Turkish Journal of Botany




Oils are atypical floral rewards in Orchidaceae and are produced by epidermal glands called elaiophores. Flowers of many members of the subtribe Oncidiinae either produce oil or mimic oil-producing flowers of Malpighiaceae. We focus our research on 3 species of Gomesa, namely, G. flexuosa, G. riograndensis, and G. varicosa in order to investigate the presence of elaiophores, their micromorphology and internal structure, and the process of oil secretion. Elaiophores were located using Sudan III and their internal and external features examined using light and scanning electron microscopy, respectively. The presence of elaiophores was confirmed for regions of calli that are prominent and exposed. In all 3 species the secretory tissue comprised a single layer of epidermal cells, together with some parenchymatous, subsecretory cells. Epidermal cells were isodiametric or palisade-like, with dense cytoplasm, small vacuoles, and prominent nuclei. Gomesa flexuosa differs from the other species investigated in that it bears intermediate elaiophores (i.e. epithelial and possessing unicellular, secretory trichomes). Based on the absence of a distended cuticle, we propose that oil may pass through the wall and cuticle as small lipid moieties. In addition, some evolutionary trends in the elaiophores in the genus Gomesa are suggested.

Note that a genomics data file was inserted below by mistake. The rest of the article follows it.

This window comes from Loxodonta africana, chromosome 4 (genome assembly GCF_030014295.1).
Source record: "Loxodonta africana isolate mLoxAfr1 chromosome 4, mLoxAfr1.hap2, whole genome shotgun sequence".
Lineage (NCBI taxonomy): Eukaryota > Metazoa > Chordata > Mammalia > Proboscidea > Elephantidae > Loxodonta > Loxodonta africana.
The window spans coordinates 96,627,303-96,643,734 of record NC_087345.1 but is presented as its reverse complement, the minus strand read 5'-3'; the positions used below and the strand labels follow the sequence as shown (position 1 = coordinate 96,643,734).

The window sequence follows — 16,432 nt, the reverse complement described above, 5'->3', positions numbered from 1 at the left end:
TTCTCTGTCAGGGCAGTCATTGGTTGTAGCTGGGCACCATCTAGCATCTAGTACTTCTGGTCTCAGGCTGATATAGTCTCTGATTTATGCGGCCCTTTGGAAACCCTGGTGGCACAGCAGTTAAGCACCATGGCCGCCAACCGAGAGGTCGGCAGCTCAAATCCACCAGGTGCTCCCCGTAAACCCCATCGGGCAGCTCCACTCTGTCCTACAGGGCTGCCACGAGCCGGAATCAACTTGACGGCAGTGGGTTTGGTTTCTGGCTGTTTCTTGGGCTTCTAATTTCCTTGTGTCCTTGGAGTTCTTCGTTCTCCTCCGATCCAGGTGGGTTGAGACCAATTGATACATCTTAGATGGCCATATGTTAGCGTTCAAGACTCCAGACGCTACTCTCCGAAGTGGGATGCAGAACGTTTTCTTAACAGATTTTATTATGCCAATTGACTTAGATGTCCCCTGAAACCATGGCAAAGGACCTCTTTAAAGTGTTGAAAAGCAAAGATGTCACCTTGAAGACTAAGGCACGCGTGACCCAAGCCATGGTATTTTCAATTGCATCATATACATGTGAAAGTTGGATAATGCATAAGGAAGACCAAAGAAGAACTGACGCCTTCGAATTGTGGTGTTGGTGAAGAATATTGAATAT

Gomesa, micromorphology, oil secretion, Oncidiinae, Orchidaceae

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